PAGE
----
There are uncountable benefits to being part of a sober community if you are in substance abuse or addiction recovery.
Substance abuse and addiction can be exceedingly lonely. Part of the explanation of addiction is that it is a disease that results in an individual’s complete disregard for the personal negative consequences to one’s social, emotional, physical, and financial wellbeing and life. This can leave an individual without any true support system and also leave him or her in poor health. Many individuals who struggle with substance abuse or addiction will drop any relationship that threatens his or her drug or alcohol use. This creates space for a person to make friends that are primarily based off of the abuse of drugs or alcohol. When a person makes the choice to stop abusing drugs or alcohol, he or she may find him or herself completely alone in the beginning stages.
A huge pillar of the foundation of substance abuse and addiction treatment is that of community.
In many substance abuse and addiction treatment programs, there is significant time spent in group therapy and working with peers and other individuals in treatment to help with one’s own recovery. Integrating new, sober, relationships into a person’s treatment program will help him or her to foster friendships that are not based on the use of drugs or alcohol.
Once an individual has completed his or her substance abuse or addiction treatment program, he or she will be faced with reentering the outside world.
This can bring up feelings of anxiety, fear, loneliness and much more. Many of the tools and techniques taught and practiced throughout one’s treatment program will be helpful in the reintegration process, but what will be most helpful is the knowledge that the individual is not alone. Making sure he or she is a part of a sober community will be incredibly helpful in creating a successful transition situation.
One way of doing this is for an individual to live in a sober living facility. This creates a built in sober community for a person newly emerging from a substance abuse or addiction treatment program.
A sober living facility is a residential location where people live for a varying length of time after he or she has successfully completed a substance abuse or addiction treatment program. There are specific rules unique to each sober living facility surrounding a resident’s commitments, but every sober living facility maintains that each resident must remain sober.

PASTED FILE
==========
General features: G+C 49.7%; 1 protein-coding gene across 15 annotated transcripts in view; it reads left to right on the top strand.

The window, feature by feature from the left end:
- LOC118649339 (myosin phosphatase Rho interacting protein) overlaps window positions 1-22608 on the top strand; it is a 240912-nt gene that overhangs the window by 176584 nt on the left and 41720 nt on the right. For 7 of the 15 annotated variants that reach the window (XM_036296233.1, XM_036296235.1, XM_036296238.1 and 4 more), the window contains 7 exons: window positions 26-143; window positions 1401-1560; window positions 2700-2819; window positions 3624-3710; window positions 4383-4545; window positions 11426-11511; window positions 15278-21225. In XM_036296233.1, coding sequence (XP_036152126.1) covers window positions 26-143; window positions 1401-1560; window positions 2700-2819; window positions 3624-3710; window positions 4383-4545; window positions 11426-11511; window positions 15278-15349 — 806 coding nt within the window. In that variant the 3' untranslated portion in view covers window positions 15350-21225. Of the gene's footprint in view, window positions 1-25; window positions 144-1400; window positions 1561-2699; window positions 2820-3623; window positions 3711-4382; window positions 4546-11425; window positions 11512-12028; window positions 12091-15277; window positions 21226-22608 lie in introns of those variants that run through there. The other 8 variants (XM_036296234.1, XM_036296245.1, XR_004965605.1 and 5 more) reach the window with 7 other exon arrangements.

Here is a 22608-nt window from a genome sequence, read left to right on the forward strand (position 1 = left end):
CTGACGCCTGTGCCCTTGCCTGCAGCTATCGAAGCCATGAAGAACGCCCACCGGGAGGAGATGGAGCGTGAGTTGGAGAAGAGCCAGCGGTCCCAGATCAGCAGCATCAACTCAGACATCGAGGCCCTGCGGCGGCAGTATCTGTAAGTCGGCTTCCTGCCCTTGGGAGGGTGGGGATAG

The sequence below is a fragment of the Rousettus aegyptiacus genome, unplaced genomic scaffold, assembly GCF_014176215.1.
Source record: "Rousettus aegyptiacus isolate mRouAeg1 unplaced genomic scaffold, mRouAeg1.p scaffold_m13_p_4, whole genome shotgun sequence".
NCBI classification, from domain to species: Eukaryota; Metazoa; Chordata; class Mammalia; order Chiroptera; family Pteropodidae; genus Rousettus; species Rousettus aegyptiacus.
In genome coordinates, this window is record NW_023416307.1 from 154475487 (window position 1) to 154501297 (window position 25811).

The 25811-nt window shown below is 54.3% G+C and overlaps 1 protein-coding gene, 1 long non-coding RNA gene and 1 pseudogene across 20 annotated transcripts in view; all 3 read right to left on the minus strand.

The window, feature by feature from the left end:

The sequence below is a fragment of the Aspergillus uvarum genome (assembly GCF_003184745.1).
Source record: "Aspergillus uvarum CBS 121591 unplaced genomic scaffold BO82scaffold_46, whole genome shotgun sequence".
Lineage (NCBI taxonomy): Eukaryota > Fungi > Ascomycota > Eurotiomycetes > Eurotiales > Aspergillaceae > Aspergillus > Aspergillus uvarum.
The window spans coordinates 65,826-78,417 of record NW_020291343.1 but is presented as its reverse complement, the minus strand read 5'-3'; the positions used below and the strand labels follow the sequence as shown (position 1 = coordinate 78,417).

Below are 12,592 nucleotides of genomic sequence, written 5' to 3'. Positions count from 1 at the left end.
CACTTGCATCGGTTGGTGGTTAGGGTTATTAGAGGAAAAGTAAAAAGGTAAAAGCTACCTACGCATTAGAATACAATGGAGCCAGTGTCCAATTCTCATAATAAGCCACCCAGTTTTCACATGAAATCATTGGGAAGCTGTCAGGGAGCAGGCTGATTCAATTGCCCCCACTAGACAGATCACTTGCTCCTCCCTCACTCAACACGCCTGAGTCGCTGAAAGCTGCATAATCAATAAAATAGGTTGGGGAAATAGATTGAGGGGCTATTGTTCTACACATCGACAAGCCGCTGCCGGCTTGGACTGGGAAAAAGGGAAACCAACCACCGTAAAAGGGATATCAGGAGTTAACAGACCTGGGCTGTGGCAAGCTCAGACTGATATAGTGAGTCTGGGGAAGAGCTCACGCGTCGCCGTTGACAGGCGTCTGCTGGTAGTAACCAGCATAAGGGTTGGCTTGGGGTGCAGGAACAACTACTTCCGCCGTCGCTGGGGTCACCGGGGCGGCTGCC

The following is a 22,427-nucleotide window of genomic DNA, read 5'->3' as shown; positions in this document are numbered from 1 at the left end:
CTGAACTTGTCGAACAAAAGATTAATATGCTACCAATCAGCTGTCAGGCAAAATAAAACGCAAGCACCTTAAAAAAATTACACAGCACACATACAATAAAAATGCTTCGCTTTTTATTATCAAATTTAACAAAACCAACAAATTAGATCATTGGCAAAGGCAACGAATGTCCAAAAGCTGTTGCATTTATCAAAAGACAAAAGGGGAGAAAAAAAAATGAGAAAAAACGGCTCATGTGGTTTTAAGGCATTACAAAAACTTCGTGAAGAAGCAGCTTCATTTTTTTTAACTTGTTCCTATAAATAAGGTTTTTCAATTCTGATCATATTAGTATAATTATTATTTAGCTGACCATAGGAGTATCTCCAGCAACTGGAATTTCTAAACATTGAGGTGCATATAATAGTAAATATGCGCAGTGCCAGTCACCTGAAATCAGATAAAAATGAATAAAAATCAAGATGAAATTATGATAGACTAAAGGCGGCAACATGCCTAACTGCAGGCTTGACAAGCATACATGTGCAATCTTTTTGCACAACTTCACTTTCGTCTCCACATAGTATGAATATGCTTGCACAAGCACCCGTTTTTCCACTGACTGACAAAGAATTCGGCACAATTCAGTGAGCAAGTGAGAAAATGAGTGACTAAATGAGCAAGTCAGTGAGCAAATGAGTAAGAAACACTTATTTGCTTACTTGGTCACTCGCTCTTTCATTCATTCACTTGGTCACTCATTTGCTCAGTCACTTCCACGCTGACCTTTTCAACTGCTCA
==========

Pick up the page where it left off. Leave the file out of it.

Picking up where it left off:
Outside of a sober living facility, an individual will create his or her own network creating a personal sober community.
It can consist of individuals a person met in his or her treatment program, sober living facility, or after. Having an active sober community, can help an individual further his or her personal growth, by being available to be of service to other individuals who are at different stages in their recovery process. It also provides a built-in support network for an individual in recovery, as there will be various times when he or she will need help on his or her journey.
Some established sober communities will stem from substance abuse or addiction support groups, such as Alcoholics Anonymous (AA) or Narcotics Anonymous (NA).
These support groups are located all over the United States and are offered at all times of the day, open to anyone who struggles with substance abuse or addiction. AA and NA meetings are excellent places for a person in need of vamping up his or her sober network to meet people with a common goal. Having supportive, healthy people around is always beneficial in maintaining one’s sobriety. The encouragement and the personal accountability that can come from being surrounding by and including other sober individuals in one’s daily life can be motivating in remaining sober.
The treatment process and recovery from substance abuse or addiction will be a lifelong endeavor. Substance abuse and addiction are all consuming, and if left untreated can result in extremely challenging short and long term consequences, and in some cases, can lead to death. If you or someone you know is suffering from substance abuse or addiction, please get help as soon as possible. There is no reason to go through this process alone. Please feel free to reach out to us for further information or with any questions regarding substance abuse or addiction. We are available anytime via telephone at: 213-389-9964, or you can always email us at: firstname.lastname@example.org.